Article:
i. Leader Pricing: Under a leader pricing strategy prices are reduced on the most common items or well-known items to win the customer’s mind or confidence.

ii. Special Event Pricing: Under special events, pricing sellers reduce prices on certain occasions. Cash rebates are offered to buyers who buy the producer’s products within a specified period.

iii. Psychological Pricing: It refers to the pricing strategy that is aimed at the psychology of the consumer. This strategy encourages emotional buying in the consumer. The major psychological pricing strategies are:

  • Odd Pricing: When the price of any product is kept a little odd than the general price system such pricing is called odd pricing. For example, for product A, the price is put at Rs. 99 instead of the normal Rs.100.
  • Prestige Pricing: Prestige pricing is the strategy of giving a product a high price to convey a message to the customer that it is of high quality. It is done so because once the prices are lowered it will hurt the sales.
  • Customary Pricing: Customary pricing determines the price of goods and services based on the perceived expectation of the customer. One prime example of this strategy can be related to the pricing of the Hajmola Pouch which has been the constant Re. 1 from age.
  • Superficial Discounting Pricing: It is a fictitious comparative pricing strategy where customers are lured into the discounting price. Here the product is priced at a price that is presented to be considerably below the normal price. However, the fact may be that it has never been sold at the mentioned normal price.

Read More: 10 Importance of Pricing

Discriminatory Pricing

Under discriminatory pricing, the customers are charged different prices based on their income, class, living standard, bargaining power, age, and so on.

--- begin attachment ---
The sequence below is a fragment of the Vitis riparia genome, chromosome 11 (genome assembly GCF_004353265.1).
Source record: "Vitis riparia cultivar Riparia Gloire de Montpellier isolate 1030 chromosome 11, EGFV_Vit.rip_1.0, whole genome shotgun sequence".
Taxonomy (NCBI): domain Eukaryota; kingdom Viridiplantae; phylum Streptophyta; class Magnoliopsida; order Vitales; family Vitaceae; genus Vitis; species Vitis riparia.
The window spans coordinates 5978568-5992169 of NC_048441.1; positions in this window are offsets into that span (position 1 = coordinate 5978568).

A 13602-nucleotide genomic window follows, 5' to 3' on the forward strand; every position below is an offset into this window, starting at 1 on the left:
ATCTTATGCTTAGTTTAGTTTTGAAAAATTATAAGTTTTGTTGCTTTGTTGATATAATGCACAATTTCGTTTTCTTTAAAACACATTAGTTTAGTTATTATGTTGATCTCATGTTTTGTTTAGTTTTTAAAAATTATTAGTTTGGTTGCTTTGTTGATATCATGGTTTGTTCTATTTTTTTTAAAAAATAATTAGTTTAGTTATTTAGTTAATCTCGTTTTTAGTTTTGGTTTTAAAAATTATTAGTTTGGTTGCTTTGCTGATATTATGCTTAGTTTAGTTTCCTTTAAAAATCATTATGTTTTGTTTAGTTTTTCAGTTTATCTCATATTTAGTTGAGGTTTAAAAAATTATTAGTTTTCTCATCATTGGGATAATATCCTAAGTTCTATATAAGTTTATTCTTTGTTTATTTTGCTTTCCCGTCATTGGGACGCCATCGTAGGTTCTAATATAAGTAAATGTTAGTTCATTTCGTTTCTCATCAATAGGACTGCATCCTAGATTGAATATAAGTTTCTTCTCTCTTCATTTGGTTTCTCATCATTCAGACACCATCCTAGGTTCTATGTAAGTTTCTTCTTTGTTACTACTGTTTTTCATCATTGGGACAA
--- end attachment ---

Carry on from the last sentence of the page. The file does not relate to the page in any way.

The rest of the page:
For example, rich customers are charged comparatively higher prices than poorer ones. While visiting zoos and museums, adults are charged higher prices and children low prices.

Product-Mix Pricing

A product mix is a set of product lines and other items. In product mix price lining strategy, for each product line, different pricing strategies may be required.

These prices are to be modified from time to time to maintain or maximize profit on the company’s total product mix. In this case, the price may be difficult because of the existence of the interrelated demand or cost. In product mix pricing, there are mainly six situations.

  • i. Product-Line Pricing: A product line is a set of interrelated items. Items are interrelated when there is demand and cost interrelation between the products. Samsung produces hundreds of mobile with varied shapes, sizes, and features. If the company lowered the price of high-end smartphones it would decrease the demand for low-end smartphones. Moreover, if there is a minimal price difference between high-end mobile sets and low-end ones, people will opt for the previous.
  • ii. Optional-Feature Pricing: Most companies produce several items along with the main item. For example, restaurants offer ‘food’ as the main item and ‘liquor’ or ‘cod drinks’ as the optional items. The primary objective of the companies adopting this strategy is to attract more customers as well as maximize their profits. Some companies offer low prices for the main products and high prices for the optional items. While some companies do the reverse. It depends on the situation or environment.